However, what I really enjoyed about Stranieri is the strength of the friendships I was able to make while there, especially with my classmates. I haven't said anything about this before, but after the end of the July classes, I was especially down. I think working through that really helped prepare me for the third time my friends left in masses at the end of August. If there is anything I didn't like about my time at Stranieri, that would be it.

Life goes on. Everyone returns to their regular lives and I remain in Perugia to start all over again (to some extent). It's not the same anymore, though. I start school at the University of Perugia on the 24th of September, the day after my birthday. From here until then, though, I have a whirlwind of traveling planned.

  • 6 September - 10 September: England (London)
  • 13 September - 20 September: Spain (Barcelona, Málaga, Córdoba, Granada & Sevilla)
  • 21 September - 23 September: back to Italy (Milan)

Fingers crossed for a great time! 

Monday, September 3, 2012


After missing the 11:00 train to Assisi this past Sunday, the day was up in the air. Luckily, we joined another group going to Foligno. Sometimes the best days aren't planned. Eccolo:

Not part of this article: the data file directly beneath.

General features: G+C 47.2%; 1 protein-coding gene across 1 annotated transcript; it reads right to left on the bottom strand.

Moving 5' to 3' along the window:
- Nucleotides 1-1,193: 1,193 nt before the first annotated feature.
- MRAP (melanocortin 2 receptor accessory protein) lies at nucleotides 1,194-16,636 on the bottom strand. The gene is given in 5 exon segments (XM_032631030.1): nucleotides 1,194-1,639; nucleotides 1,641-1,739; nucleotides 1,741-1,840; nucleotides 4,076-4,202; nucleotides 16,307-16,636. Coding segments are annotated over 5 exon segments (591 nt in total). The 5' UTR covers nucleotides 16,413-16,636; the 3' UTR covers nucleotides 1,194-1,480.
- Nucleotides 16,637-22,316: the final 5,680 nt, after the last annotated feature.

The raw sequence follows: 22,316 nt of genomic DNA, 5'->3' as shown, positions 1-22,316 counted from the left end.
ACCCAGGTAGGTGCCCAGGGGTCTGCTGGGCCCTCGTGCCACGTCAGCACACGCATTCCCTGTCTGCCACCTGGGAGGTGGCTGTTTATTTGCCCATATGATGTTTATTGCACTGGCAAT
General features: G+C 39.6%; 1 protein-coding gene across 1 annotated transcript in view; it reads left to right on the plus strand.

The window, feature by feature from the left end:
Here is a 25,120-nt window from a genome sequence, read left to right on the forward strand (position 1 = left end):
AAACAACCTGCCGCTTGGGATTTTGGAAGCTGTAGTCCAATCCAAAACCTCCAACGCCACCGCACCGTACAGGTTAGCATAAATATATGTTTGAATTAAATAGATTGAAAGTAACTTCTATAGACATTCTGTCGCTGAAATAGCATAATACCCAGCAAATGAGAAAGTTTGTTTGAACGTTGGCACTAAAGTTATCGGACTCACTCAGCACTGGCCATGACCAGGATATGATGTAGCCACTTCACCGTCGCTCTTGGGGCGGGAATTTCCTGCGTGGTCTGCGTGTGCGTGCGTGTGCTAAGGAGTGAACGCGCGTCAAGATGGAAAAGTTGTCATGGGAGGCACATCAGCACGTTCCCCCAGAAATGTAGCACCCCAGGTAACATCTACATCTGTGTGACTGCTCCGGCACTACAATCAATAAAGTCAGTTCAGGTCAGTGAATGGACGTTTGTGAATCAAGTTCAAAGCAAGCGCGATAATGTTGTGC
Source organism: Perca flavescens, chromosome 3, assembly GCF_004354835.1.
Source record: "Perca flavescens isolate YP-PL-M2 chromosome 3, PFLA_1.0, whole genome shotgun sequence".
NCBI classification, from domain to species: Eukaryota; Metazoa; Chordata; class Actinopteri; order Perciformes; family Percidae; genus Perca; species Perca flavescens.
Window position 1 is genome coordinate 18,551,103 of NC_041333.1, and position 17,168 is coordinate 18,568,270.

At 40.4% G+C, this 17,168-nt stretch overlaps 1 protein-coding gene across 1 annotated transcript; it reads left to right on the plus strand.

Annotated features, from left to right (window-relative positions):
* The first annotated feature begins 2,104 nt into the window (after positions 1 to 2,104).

The best way to start an afternoon of walking: eating gelato. 
The sky darkens...
With my study abroad buddies, Claire and Bridget! The turtle is just a mutual friend.
There was a Renaissance festival vibe going on for sure. 
Olivier (Belgium), Isabel (Switzerland), and Serli (Turkey): 3 of the 5 people we met up with in Foligno.
Bonding over donuts, haha.
The grand finish!
Playing games!
Tommaso going for it! The object was to break the egg on the log.
Fire makes for cool pictures, when it's tame.
Buying food.
Really cool! Street performers doing their thing. One of the events included throwing daggers. No one was hurt, luckily.
Gourds everywhere.
Foligno at night. Serene and beautiful.